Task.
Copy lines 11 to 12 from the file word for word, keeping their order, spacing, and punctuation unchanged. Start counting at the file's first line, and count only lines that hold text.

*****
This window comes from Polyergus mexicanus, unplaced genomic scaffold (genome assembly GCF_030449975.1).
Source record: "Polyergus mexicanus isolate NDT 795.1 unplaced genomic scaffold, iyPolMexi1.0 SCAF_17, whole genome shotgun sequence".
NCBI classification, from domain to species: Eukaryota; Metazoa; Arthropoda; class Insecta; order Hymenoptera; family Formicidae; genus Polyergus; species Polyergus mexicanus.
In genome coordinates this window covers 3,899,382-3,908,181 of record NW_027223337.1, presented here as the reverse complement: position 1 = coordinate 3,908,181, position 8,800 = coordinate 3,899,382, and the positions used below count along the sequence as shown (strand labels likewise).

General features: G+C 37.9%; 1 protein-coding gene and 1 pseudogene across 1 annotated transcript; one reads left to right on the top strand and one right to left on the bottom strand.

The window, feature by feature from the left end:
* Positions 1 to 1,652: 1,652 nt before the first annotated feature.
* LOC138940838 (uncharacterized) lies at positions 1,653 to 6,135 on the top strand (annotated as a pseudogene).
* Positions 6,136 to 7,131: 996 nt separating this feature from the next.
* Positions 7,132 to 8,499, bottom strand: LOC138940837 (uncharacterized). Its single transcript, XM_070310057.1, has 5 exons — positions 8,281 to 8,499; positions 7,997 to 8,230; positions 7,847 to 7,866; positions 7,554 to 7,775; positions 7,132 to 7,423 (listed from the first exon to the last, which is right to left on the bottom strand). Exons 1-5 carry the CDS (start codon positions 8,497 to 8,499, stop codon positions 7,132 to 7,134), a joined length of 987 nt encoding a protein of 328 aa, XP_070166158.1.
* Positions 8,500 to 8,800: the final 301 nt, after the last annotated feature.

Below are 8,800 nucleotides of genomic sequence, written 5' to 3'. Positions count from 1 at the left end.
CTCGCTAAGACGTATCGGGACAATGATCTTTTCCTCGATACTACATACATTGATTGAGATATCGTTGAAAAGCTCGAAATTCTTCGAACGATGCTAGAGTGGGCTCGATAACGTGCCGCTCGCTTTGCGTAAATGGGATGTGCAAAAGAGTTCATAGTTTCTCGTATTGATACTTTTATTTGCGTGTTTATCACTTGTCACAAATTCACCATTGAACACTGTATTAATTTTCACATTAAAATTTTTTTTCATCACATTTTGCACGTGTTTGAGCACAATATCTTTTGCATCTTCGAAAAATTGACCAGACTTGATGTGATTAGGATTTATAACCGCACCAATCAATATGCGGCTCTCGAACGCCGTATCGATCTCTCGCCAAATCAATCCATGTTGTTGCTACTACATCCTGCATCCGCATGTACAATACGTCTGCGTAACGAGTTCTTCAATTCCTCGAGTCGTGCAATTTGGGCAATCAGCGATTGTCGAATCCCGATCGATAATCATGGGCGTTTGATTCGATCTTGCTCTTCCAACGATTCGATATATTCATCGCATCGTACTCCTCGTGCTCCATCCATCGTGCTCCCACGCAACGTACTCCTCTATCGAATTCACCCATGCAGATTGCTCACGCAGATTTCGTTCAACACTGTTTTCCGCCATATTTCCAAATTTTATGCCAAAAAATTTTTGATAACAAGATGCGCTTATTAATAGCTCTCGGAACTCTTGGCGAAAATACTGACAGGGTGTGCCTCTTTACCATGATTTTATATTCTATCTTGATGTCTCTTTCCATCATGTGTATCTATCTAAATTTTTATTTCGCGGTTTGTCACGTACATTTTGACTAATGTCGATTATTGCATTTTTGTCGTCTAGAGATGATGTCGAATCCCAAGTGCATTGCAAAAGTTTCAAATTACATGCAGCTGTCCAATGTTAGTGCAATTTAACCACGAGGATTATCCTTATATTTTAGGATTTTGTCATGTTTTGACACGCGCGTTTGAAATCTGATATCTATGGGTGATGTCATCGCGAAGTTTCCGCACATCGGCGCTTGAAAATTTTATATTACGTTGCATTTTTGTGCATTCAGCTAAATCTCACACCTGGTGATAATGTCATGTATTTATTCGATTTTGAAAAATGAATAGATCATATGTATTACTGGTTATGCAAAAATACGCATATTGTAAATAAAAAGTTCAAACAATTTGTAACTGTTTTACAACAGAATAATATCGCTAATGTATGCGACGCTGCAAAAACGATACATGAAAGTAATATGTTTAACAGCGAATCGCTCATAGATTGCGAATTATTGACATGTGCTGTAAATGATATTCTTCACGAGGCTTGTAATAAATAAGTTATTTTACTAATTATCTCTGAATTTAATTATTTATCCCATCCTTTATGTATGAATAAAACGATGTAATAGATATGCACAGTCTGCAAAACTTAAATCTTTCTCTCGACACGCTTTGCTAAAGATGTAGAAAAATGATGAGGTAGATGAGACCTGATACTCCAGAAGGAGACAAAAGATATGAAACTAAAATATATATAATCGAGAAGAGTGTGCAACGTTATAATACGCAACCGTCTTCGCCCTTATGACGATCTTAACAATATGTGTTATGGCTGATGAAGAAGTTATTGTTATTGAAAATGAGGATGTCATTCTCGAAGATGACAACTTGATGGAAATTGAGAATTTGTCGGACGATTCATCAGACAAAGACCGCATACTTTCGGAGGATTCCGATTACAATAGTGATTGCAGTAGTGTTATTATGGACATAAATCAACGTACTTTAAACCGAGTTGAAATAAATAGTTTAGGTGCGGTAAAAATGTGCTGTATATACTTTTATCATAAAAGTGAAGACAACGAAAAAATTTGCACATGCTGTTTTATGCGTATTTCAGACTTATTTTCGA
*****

* Positions 8,500 to 8,800: the final 301 nt, after the last annotated feature.

Below are 8,800 nucleotides of genomic sequence, written 5' to 3'. Positions count from 1 at the left end.